What do you pay for when you pay for a subscription to an ad supported service like Spotify or Pandora? It stops being ad supported. So who benefits from that? Fans and artists who hate advertising. Artists who get a higher royalty rate.
Who doesn’t benefit?
Well, who do ya think? Here’s a risk factor from Pandora’s SEC filing that gives you a hint:
We rely upon an agreement with DoubleClick, which is owned by Google, for delivering and monitoring our ads. Failure to renew the agreement on favorable terms, or termination of the agreement, could adversely affect our business.
We use DoubleClick’s ad-serving platform to deliver and monitor ads for our service. There can be no assurance that our agreement with DoubleClick, which is owned by Google, will be extended or renewed upon expiration, that we will be able to extend or renew our agreement with DoubleClick on terms and conditions favorable to us or that we could identify another alternative vendor to take its place. Our agreement with DoubleClick also allows DoubleClick to terminate our relationship before the expiration of the agreement on the occurrence of certain events, including material breach of the agreement by us, and to suspend provision of the services if DoubleClick determines that our use of its service violates certain security, technology or content standards.
Here’s an excerpt from Spotify’s website:
– Google AdSense – Commission Junction – Adbrite – Widget Bucks – Kontera – Clickbank – Azoogle – Chitika – Linkshare – Amazon
Of course YouTube has ads exclusively by Google.
And what do these three companies have in common?
Spotify board member Google serving advertising. Who gets cut off if the ad supported platform goes away?
Gee, who could it be.
And by the way, it’s not just the money which has to be a drop in the bucket compared to Google’s overall revenues. It’s a loss of control, it’s the loss of Google’s ability to exert its monopoly power over the music industry.
The leading groups representing the crony capitalists and the special interests opposing artists and songwriters are all controlled to one degree or another by Google and Amazon, all of whom are making common cause with the National Association of Broadcasters. Here’s an example of the kind of inside the beltway event these people stage to influence lawmakers in Washington. (They do it at the state level, too–Google is currently suing Mississippi Attorney General Jim Hood to stop his investigation into Googles shady business practices on drugs and monopolist behavior.)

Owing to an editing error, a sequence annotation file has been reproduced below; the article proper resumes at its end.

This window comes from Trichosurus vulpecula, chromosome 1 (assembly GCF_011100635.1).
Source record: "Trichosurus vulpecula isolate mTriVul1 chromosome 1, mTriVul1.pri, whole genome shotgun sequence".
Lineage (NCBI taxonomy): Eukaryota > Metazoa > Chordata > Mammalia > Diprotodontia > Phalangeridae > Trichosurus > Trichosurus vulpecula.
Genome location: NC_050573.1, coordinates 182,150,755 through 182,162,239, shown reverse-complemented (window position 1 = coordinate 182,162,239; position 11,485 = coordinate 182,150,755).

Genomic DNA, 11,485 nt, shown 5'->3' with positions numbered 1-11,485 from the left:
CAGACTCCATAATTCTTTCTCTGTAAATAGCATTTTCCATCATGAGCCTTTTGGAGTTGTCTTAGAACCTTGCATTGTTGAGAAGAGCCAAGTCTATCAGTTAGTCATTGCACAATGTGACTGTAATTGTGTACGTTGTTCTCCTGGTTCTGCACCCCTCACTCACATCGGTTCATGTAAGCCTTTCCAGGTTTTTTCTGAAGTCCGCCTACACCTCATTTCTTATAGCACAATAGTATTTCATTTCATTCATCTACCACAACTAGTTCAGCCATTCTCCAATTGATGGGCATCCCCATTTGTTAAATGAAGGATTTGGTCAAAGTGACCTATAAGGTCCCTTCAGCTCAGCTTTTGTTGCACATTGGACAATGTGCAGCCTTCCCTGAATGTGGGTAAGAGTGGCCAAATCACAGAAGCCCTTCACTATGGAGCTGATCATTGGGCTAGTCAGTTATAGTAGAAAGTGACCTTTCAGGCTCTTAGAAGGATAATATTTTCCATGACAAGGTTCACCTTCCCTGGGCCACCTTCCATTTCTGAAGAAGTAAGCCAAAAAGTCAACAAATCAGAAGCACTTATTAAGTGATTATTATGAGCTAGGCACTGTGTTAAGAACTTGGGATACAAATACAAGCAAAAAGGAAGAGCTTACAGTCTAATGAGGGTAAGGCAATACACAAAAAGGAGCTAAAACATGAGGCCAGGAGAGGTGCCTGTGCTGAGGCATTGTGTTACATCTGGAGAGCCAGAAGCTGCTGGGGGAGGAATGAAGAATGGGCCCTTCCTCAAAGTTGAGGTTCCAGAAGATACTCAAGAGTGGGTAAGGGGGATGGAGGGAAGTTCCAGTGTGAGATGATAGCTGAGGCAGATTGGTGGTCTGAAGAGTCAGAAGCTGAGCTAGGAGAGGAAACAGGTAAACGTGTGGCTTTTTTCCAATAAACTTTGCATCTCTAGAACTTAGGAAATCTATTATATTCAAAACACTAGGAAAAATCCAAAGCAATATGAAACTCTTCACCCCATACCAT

Inflaming artist, songwriter and major label opposition to ad supported music services plays right into the hands of the National Association of Broadcasters, too. The rumor is that there will be a performance rights bill introduced imminently in the U.S. Congress that would require broadcasters to pay artists for radio play for the first time in history.
Not surprisingly, the NAB is trying to conflate “free music” on Spotify, Pandora and YouTube with “free music” on radio. An inapt analogy to be sure, because at least Pandora, Spotify and YouTube pay artists something. But the NAB senses blood in the water, and so is trying to exploit that message through it’s “Free Radio Alliance.”
The NAB then lists all of its “Alliance Members” by state–but they just list the call letters. They don’t list the station owners.
It’s the usual suspects–mostly the same people who are simultaneously petitioning the FCC for a waiver on the payola rules.
So let’s not miss the point–piling on the artists and labels wanting to revisit the rates for ad supported music services just helps the crony capitalists and the special interests with over $2 trillion in market cap that are using their political clout to crush creators. It was revealed this week by the Wall Street Journal that Google averages one meeting per week at the White House.
Have you been to the White House lately?
Artists, labels and songwriters are exercising their property rights to negotiate the terms on which they license their works even though the government forces either artists or songwriters to license to all of these services. Let’s not lose sight of that.
The people who lose the most from cutting back ad supported music are the people who are supporting the ads.